Review: Samsung Behold and Motorola MOTOZINE ZN5 on T-Mobile

Summary:This year we created the ZDNet Holiday Guide and while putting together the best feature phone guide I was particularly intrigued by the Motorola MOTOZINE ZN5 and Samsung Behold from T-Mobile. My contacts at T-Mobile promptly sent them both to me for a couple of weeks and I have had trouble putting one of them back in the box. The lines between features phones and smartphones are definitely getting blurred with phones like these becoming available at some great prices. Read about my thoughts and experiences with both of these devices below and check out my image gallery that has product photos for each device.

This year we created the ZDNet Holiday Guide and while putting together the best feature phone guide I was particularly intrigued by the Motorola MOTOZINE ZN5 and Samsung Behold from T-Mobile. My contacts at T-Mobile promptly sent them both to me for a couple of weeks and I have had trouble putting one of them back in the box. The lines between features phones and smartphones are definitely getting blurred with phones like these becoming available at some great prices. Read about my thoughts and experiences with both of these devices below and check out my image gallery that has product photos for each device. I also shot a video of each device to give you a feel for them too.


 Image Gallery:A walk around the MOTOZINE ZN5 and Samsung Behold T-Mobile feature phones.  
Image Gallery: Motorola ZN5
 
Image Gallery: Samsung Behold
 

Motorola MOTOZINE ZN5 A large number of mobile phones have passed through my hands and the only ones that would actually let me leave the digital camera at home were the Nokia N95, N82, and N96. I never really thought a feature phone would be included in that elite group, but the Motorola MOTOZINE ZN5 from T-Mobile performed very well as a camera and will allow you to leave your point and shoot digital camera behind. The ZN5 comes with 5 megapixel camera with Kodak Imaging technology and a Xenon flash. WiFi is also included to allow you to quickly upload your photos to your Kodak Gallery. There are some features on the ZN5 that I don't even have on my digital camera.

In the box: Motorola and T-Mobile include everything you need to use all the functionality of your MOTOZINE ZN5, including the handset, battery and charger, wired stereo headset, 1 GB microSD card, microUSB to USB cable, TV output/AV cable, photo tools CD, Getting Started and User's Guides. The AV cable was a bit of a surprise since this type of accessory is usually an extra you need to purchase. With the cable you simply plug it into the 3.5mm headset jack and then view your captured photos and videos on your TV or monitor.

Specifications: The Motorola MOTOZINE ZN5 has the following specificatons:

  • Quad-band GSM phone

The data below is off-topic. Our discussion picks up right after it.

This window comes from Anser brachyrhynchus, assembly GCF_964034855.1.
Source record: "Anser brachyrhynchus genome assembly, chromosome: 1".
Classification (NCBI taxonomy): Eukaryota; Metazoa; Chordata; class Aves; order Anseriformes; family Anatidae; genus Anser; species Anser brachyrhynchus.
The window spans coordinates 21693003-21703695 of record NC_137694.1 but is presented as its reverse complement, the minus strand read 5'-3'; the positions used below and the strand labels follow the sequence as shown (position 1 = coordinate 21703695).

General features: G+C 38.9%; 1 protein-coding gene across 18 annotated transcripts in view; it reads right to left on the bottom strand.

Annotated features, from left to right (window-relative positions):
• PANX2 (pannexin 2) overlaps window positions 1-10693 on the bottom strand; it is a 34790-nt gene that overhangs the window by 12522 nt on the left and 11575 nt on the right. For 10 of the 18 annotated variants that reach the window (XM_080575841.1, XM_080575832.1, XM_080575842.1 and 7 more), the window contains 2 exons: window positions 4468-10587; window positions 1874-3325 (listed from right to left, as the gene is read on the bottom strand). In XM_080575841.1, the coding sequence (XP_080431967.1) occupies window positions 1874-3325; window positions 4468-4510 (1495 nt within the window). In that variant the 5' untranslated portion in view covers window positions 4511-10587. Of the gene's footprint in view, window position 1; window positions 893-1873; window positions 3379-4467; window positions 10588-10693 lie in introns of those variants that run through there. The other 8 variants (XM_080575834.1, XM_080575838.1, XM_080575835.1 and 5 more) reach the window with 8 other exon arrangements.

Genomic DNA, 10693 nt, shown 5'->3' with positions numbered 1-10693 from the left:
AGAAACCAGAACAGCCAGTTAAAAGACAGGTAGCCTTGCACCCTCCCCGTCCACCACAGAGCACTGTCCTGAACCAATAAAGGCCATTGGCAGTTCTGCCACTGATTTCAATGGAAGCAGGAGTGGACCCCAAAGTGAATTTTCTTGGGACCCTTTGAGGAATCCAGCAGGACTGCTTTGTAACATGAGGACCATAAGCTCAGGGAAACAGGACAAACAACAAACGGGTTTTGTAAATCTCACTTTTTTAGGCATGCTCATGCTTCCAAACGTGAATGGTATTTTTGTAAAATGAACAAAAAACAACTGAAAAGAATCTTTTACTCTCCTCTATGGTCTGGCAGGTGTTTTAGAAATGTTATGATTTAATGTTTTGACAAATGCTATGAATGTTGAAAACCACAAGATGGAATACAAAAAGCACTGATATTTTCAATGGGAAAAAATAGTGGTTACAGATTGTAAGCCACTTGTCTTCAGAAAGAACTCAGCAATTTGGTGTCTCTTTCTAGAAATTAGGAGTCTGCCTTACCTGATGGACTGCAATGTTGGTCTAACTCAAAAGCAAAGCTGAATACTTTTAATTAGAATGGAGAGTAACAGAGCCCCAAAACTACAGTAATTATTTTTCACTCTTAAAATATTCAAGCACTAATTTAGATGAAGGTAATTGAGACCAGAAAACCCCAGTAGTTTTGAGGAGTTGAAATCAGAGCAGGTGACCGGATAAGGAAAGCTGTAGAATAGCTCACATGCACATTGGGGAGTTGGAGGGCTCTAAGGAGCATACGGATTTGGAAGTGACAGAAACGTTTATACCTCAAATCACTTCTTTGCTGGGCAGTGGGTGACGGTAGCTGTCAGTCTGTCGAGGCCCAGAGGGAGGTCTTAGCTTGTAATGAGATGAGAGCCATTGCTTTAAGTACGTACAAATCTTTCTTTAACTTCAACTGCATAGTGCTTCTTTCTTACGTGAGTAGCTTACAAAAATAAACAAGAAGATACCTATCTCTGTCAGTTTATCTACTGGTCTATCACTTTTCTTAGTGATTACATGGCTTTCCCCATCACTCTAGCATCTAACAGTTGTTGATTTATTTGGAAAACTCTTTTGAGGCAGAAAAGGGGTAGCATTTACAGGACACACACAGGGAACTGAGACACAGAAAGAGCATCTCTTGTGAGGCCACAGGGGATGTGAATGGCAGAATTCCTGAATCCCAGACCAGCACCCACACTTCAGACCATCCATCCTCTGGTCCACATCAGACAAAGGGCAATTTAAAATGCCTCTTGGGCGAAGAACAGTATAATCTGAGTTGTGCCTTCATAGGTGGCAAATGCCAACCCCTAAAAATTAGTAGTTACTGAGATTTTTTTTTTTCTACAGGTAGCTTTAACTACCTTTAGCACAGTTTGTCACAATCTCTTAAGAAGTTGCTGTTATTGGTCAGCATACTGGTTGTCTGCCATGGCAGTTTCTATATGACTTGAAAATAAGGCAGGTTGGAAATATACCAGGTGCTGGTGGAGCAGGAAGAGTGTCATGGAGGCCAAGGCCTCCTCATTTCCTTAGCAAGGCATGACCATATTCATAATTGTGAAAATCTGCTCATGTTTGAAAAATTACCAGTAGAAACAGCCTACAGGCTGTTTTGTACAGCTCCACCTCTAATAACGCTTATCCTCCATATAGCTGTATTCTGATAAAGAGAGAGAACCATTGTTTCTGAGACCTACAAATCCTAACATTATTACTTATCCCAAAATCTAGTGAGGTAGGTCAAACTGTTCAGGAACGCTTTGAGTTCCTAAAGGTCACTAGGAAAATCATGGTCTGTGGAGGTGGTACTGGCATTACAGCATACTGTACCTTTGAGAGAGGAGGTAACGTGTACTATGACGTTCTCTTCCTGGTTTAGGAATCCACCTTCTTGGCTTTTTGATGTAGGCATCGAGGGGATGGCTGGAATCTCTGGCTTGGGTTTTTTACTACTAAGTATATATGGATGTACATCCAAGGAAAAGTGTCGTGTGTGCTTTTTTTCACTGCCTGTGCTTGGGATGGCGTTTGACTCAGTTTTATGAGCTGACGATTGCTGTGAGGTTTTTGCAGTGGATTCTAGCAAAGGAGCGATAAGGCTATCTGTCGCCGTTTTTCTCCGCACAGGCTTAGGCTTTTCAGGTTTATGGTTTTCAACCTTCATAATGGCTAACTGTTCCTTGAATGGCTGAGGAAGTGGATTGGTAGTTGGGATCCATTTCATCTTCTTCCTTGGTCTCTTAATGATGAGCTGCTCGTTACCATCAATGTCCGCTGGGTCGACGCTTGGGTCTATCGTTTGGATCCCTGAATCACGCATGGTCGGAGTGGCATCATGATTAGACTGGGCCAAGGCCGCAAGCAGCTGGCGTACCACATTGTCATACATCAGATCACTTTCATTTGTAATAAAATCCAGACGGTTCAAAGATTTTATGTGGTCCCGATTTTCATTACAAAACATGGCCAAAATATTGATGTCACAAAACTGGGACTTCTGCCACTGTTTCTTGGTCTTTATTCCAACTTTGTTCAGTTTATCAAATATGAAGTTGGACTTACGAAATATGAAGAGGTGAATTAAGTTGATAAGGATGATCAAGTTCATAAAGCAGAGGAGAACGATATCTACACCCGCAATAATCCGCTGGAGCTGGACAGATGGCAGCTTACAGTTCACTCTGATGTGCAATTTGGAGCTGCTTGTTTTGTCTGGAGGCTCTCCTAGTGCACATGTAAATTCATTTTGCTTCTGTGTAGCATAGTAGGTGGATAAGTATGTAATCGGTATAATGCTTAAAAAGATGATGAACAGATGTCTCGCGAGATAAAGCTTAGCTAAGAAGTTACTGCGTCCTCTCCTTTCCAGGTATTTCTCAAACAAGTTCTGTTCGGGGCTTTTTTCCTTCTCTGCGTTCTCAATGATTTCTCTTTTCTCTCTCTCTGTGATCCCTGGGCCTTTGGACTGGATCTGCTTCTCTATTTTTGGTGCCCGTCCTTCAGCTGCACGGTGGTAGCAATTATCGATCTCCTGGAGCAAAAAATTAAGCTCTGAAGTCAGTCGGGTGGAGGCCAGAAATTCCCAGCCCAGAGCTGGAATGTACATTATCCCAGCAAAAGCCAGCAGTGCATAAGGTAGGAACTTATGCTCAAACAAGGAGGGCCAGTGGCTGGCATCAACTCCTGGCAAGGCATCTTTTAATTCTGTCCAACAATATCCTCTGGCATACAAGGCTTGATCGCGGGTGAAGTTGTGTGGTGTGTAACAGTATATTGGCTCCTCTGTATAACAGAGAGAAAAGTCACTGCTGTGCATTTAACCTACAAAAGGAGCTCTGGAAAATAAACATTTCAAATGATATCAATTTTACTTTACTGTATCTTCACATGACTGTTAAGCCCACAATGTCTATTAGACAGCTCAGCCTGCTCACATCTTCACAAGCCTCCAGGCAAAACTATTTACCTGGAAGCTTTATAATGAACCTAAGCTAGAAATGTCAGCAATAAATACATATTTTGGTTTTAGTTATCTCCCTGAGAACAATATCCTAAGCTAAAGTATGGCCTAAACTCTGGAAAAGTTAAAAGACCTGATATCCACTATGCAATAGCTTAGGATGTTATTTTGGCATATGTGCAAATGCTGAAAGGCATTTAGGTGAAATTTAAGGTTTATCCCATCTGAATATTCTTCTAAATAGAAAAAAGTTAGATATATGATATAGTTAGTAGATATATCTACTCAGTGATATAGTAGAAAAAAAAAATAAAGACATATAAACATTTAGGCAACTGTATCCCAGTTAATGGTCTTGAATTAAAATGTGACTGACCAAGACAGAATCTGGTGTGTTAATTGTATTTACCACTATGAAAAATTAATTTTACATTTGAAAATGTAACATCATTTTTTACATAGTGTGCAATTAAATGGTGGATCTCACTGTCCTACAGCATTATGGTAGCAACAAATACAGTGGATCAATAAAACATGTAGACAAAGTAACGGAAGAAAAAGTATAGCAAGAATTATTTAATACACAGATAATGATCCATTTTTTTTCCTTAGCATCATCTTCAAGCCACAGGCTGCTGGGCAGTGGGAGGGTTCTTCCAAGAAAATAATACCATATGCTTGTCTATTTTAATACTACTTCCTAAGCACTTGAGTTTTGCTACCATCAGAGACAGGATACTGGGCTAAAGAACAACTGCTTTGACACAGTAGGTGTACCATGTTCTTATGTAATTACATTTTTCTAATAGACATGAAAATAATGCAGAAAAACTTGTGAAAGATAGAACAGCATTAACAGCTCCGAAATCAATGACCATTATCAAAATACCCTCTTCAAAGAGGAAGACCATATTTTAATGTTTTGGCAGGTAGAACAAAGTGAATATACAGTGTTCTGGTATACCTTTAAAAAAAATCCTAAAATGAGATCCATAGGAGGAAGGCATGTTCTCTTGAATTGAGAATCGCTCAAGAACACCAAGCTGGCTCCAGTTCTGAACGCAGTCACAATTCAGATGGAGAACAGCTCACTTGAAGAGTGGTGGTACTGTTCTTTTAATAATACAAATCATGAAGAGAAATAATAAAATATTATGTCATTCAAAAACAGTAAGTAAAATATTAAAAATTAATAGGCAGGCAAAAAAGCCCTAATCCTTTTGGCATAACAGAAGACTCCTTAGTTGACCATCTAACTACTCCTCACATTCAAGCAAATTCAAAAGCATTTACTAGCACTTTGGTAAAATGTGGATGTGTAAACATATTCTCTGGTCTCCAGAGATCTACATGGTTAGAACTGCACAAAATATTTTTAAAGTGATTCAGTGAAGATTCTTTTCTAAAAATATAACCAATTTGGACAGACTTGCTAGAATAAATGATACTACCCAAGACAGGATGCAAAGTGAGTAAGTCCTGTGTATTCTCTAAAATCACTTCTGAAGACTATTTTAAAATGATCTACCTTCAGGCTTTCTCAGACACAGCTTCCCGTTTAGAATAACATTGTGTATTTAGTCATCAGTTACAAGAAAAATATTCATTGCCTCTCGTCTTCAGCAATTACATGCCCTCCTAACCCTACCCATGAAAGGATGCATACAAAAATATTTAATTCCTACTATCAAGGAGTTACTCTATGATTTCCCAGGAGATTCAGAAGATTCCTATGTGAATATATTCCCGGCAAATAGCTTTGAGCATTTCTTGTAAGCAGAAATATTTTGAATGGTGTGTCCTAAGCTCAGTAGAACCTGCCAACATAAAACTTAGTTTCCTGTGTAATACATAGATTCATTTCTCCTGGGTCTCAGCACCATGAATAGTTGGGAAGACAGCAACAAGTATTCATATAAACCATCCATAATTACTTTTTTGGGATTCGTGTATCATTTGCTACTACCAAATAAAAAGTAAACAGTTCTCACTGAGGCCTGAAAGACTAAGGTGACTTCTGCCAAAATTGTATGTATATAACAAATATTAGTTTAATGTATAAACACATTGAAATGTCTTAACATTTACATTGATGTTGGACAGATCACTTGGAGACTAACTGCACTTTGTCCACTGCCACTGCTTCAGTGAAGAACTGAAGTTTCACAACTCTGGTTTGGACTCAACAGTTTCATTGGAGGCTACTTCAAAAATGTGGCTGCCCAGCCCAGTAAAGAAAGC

• 5 megapixel camera with autofocus and Xenon flash
  • 350 MB onboard memory, microSD card slot
  • Integrated Bluetooth radio with A2DP support
  • Integrated WiFi radio for image uploading
  • Integrated FM radio
  • Standard 3.5mm headset jack
  • 950 mAh lithium-ion battery
  • Dimensions: 4.6 x 2.0 x 0.5 inches, 3.9 ounces

Walk around the hardware: After pulling the Motorola ZN5 out of the box, I was immediately impressed by the solid quality feel of the device in my hand. The display on the front is a large 2.4 inches with a resolution of 240x320 pixels. It is bright and crisp and looks fantastic.

Below the display you will find the left and right soft keys, gallery review key, and back button. The send and end buttons are found on the outside of these four keys and are colored green and red. There is a directional pad in the center for easy navigation. Below these keys are the phone keypad. There are no individual buttons for each key, but there is a flat membrane with small jewel-like nubs at the center of each number.

There are also three areas on the keypad that light up when the camera is used to allow you to preview/toggle photos and the camera, delete photos, and quickly share them to your gallery. These three areas light up in purple when the functions are enabled.

On the right side you will find the volume buttons up towards the top with a lock button below this. The lock button is a slider that serves to quickly lock and unlock the keys on the device and is a very welcome addition, IMHO. Moving down the right side, we find a bright purple button that is used for capturing images and video. A durable rubber covering wraps around the bottom and back of the device that extends up to the sides too.

Looking at the left side we find part of the lanyard loop opening that wraps up around the top. Below this you will find the standard 3.5mm headset jack. Along the bottom is a rubber cover for the microUSB port that is used to charge and connect the device to a PC.

There is nothing along the top or bottom of the device.

Swinging around to the back is where you will find the Kodak 5 megapixel camera and Xenon flash lens. There is a sliding camera lens cover that when slid open starts up the camera software. Closing it closes down the camera software too. The camera module up in the top 1/4 part of the ZN5 protrudes out from the back a couple mm, but also has a smooth transition to the back so it still feels great in your hand. The Xenon lens is key to taking great photos in low lighting conditions and is optimized for still shots.